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By Sean Forbes
June 27 — A year after the U.S. Supreme Court's Windsor ruling, 82 percent of U.S. employers offer benefits to same-sex couples, up from 61 percent in June 2013, according to survey results released June 26.
More than half (55 percent) of the 538 human resources, benefits and industry professionals who responded to the survey said they offered benefits to same-sex couples because they strive to be inclusive and recognize that there are types of families other than those designated by law, according to the report from International Foundation of Employee Benefit Plans.
The remaining 45 percent said they offered such benefits simply to remain compliant with the law, according to the report, “Employee Benefits for Same-Sex Couples: the DOMA Decision One Year Later.”
Employers with 10,000 or more employees were likelier to report a more inclusive approach.
In United States v. Windsor, 133 S. Ct. 2675, 57 EBC 1577 (2013), the Supreme Court ruled that Section 3 of the Defense of Marriage Act, defining a marriage as between a man and a woman, was unconstitutional.
Even though 58 percent of respondents said they have been affected by recent changes in the law regarding same-sex marriages, at both federal and state levels, few said the changes had a “very” (10 percent) or “extremely” high impact (4 percent).
All but 1 percent of employers intend to continue providing benefits for unmarried same-sex partners, the survey found.
Fifty-eight percent of employers have operations in states where same-sex marriage is legal as well as in states where it isn't. IFEBP asked this group whether they planned to extend benefits to same-sex couples.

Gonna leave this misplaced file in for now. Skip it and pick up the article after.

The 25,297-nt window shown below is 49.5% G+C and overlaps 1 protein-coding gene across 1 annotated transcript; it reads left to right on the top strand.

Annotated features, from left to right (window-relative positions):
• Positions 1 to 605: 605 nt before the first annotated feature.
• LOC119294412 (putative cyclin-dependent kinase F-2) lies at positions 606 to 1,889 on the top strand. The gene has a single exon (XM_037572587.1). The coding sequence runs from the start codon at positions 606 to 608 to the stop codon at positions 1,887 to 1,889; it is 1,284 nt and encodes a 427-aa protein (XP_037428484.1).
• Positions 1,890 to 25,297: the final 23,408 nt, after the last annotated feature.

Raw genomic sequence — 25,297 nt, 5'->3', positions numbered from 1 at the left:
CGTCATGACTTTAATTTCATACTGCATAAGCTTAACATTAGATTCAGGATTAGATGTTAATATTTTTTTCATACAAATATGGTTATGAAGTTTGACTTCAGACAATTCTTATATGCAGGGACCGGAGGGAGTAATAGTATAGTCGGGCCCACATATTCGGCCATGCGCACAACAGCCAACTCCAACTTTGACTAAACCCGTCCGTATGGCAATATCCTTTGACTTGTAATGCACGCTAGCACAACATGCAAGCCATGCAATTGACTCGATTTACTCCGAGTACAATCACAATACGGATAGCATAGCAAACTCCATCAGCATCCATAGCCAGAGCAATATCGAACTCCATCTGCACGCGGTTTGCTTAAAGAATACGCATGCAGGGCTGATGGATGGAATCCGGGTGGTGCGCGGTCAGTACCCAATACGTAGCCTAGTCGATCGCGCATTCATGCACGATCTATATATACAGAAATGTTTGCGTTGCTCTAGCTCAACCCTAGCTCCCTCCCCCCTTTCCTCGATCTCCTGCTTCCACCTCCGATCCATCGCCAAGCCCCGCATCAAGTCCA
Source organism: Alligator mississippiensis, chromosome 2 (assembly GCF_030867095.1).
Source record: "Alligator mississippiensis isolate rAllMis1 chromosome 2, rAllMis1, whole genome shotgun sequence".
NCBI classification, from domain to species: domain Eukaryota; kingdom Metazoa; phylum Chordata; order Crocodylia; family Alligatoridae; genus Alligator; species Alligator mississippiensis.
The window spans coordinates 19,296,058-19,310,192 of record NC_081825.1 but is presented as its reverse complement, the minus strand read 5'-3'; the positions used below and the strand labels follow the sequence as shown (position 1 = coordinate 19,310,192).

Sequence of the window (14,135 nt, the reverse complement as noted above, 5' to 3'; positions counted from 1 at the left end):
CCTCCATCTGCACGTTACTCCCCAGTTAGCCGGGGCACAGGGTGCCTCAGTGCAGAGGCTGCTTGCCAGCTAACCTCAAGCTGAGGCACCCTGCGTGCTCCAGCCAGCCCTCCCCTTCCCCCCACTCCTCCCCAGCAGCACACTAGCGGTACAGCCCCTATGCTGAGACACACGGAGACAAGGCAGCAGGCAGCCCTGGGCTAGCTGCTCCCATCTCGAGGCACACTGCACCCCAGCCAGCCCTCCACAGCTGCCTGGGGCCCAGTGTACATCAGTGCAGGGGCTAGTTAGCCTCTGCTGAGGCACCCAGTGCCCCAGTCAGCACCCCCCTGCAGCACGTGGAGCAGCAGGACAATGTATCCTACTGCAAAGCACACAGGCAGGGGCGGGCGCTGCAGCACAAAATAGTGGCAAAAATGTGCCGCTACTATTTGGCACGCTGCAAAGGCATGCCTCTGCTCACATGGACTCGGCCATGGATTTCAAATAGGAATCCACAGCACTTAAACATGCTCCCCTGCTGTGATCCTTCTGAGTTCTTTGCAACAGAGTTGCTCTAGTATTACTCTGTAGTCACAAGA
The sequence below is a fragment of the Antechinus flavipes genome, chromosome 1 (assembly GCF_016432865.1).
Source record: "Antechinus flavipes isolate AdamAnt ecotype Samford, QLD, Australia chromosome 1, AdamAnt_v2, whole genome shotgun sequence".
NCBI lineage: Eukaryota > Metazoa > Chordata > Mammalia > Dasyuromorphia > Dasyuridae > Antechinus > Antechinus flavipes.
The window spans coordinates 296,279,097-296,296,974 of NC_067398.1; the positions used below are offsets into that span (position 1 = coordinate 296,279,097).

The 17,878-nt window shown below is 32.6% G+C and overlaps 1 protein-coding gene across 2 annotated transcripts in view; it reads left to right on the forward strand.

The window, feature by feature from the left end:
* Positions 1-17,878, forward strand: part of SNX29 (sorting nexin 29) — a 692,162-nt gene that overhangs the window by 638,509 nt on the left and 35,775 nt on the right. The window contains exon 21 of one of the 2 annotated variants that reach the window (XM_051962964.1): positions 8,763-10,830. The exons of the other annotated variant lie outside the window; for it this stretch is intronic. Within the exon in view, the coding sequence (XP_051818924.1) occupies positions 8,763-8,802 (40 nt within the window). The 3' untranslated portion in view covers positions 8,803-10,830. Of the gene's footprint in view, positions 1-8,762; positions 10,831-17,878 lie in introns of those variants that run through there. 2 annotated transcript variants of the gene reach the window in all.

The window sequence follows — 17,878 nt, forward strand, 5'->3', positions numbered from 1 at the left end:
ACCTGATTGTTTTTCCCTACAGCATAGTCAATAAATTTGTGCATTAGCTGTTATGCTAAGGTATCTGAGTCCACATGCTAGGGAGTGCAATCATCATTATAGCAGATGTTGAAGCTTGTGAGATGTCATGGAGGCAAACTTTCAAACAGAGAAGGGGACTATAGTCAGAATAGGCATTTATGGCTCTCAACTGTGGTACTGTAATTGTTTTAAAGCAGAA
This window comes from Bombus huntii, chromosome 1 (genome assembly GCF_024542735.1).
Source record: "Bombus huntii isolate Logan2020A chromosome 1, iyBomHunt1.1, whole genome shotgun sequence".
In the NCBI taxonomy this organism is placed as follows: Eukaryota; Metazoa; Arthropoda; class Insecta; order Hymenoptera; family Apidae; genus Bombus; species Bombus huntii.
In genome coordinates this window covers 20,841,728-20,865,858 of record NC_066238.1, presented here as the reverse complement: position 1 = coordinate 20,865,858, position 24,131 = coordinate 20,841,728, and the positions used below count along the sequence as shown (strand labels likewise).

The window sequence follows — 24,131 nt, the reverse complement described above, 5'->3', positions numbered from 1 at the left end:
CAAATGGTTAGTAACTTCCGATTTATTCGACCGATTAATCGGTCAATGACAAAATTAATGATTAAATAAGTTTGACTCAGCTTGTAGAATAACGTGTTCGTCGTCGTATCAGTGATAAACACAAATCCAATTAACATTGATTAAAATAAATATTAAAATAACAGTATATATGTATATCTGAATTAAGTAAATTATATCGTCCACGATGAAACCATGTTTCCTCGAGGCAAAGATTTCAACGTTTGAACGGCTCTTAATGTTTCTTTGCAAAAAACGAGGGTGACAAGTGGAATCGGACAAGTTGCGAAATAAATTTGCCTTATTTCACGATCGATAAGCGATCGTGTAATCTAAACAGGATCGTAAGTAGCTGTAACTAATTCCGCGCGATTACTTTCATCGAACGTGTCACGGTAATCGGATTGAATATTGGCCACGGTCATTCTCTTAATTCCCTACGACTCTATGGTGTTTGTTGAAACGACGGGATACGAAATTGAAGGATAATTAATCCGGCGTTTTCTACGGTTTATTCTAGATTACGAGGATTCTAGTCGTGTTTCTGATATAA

Eighty percent said they now extend benefits to all married same-sex couples whether or not those couples live in a state that recognizes same-sex marriage.
In an August 2013 IFEBP survey conducted in the wake of the Windsor decision, 16 percent of respondents with operations in both types of states said they had already extended benefits to same-sex married couples regardless of where the couples lived, and another 24 percent said they would. Another 40 percent said they were just waiting for further legal or regulatory guidance.
Among employers operating only in states where same-sex marriage isn't recognized, the number that offer benefits to same-sex couples, whether married or not, jumped from 9 percent last year to 32 percent this year.
“We saw, I think, more of an increase, at least than I was expecting,” Julie Stich, director of research for IFEBP, told Bloomberg BNA on June 26.
IFEBP also found that companies with operations only in nonrecognition states communicated changes in the law far less than companies with operations in both recognition and nonrecognition states, Stich said.
Employers “are playing a bit of catch-up” in obtaining proof of marriage for same-sex married partners compared with opposite-sex couples, Stich said.
Employers have asked for proof of marriage for various reasons, such as dependent eligibility audits, she said.
Fifty-five percent of employers said they require proof of marriage for same-sex couples, and Stich said another 11 percent indicated they plan to do so.
Sixty-one percent of employers said they require proof of marriage for opposite-sex spouses, and Stich said another 8 percent said they plan to do so.
IFEBP also found that employers have taken various actions in the wake of the Windsor ruling, including:
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Text of the IFEBP report is available at http://www.ifebp.org/pdf/research/execsummary_doma14.pdf, and of an infographic at http://www.ifebp.org/pdf/research/infographics_doma2014.pdf.
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